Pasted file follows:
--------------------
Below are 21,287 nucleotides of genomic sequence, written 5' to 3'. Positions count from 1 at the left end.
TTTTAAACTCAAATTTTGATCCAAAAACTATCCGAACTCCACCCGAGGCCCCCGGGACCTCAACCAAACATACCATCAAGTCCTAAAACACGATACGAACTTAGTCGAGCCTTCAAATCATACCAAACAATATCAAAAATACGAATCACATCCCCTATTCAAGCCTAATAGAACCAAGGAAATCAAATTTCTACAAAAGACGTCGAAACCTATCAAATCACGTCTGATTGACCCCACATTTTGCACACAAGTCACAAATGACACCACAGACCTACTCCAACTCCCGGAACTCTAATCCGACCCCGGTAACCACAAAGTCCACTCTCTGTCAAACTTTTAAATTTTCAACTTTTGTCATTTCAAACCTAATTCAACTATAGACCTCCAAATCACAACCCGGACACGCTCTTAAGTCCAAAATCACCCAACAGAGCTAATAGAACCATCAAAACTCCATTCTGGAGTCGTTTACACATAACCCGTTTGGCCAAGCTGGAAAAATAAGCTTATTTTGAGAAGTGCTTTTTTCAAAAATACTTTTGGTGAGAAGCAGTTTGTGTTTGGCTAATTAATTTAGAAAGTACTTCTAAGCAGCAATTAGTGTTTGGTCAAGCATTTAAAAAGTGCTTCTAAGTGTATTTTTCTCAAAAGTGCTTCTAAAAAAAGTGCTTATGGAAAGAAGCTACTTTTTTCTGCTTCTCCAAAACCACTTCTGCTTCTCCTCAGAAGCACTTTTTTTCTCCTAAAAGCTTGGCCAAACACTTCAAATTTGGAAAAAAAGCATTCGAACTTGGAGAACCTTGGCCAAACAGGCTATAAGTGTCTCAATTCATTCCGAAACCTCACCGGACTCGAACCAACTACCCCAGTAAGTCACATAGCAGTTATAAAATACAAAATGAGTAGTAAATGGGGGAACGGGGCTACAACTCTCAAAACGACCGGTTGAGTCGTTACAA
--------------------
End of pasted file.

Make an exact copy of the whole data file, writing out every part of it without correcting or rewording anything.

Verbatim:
Below are 21,287 nucleotides of genomic sequence, written 5' to 3'. Positions count from 1 at the left end.
TTTTAAACTCAAATTTTGATCCAAAAACTATCCGAACTCCACCCGAGGCCCCCGGGACCTCAACCAAACATACCATCAAGTCCTAAAACACGATACGAACTTAGTCGAGCCTTCAAATCATACCAAACAATATCAAAAATACGAATCACATCCCCTATTCAAGCCTAATAGAACCAAGGAAATCAAATTTCTACAAAAGACGTCGAAACCTATCAAATCACGTCTGATTGACCCCACATTTTGCACACAAGTCACAAATGACACCACAGACCTACTCCAACTCCCGGAACTCTAATCCGACCCCGGTAACCACAAAGTCCACTCTCTGTCAAACTTTTAAATTTTCAACTTTTGTCATTTCAAACCTAATTCAACTATAGACCTCCAAATCACAACCCGGACACGCTCTTAAGTCCAAAATCACCCAACAGAGCTAATAGAACCATCAAAACTCCATTCTGGAGTCGTTTACACATAACCCGTTTGGCCAAGCTGGAAAAATAAGCTTATTTTGAGAAGTGCTTTTTTCAAAAATACTTTTGGTGAGAAGCAGTTTGTGTTTGGCTAATTAATTTAGAAAGTACTTCTAAGCAGCAATTAGTGTTTGGTCAAGCATTTAAAAAGTGCTTCTAAGTGTATTTTTCTCAAAAGTGCTTCTAAAAAAAGTGCTTATGGAAAGAAGCTACTTTTTTCTGCTTCTCCAAAACCACTTCTGCTTCTCCTCAGAAGCACTTTTTTTCTCCTAAAAGCTTGGCCAAACACTTCAAATTTGGAAAAAAAGCATTCGAACTTGGAGAACCTTGGCCAAACAGGCTATAAGTGTCTCAATTCATTCCGAAACCTCACCGGACTCGAACCAACTACCCCAGTAAGTCACATAGCAGTTATAAAATACAAAATGAGTAGTAAATGGGGGAACGGGGCTACAACTCTCAAAACGACCGGTTGAGTCGTTACAA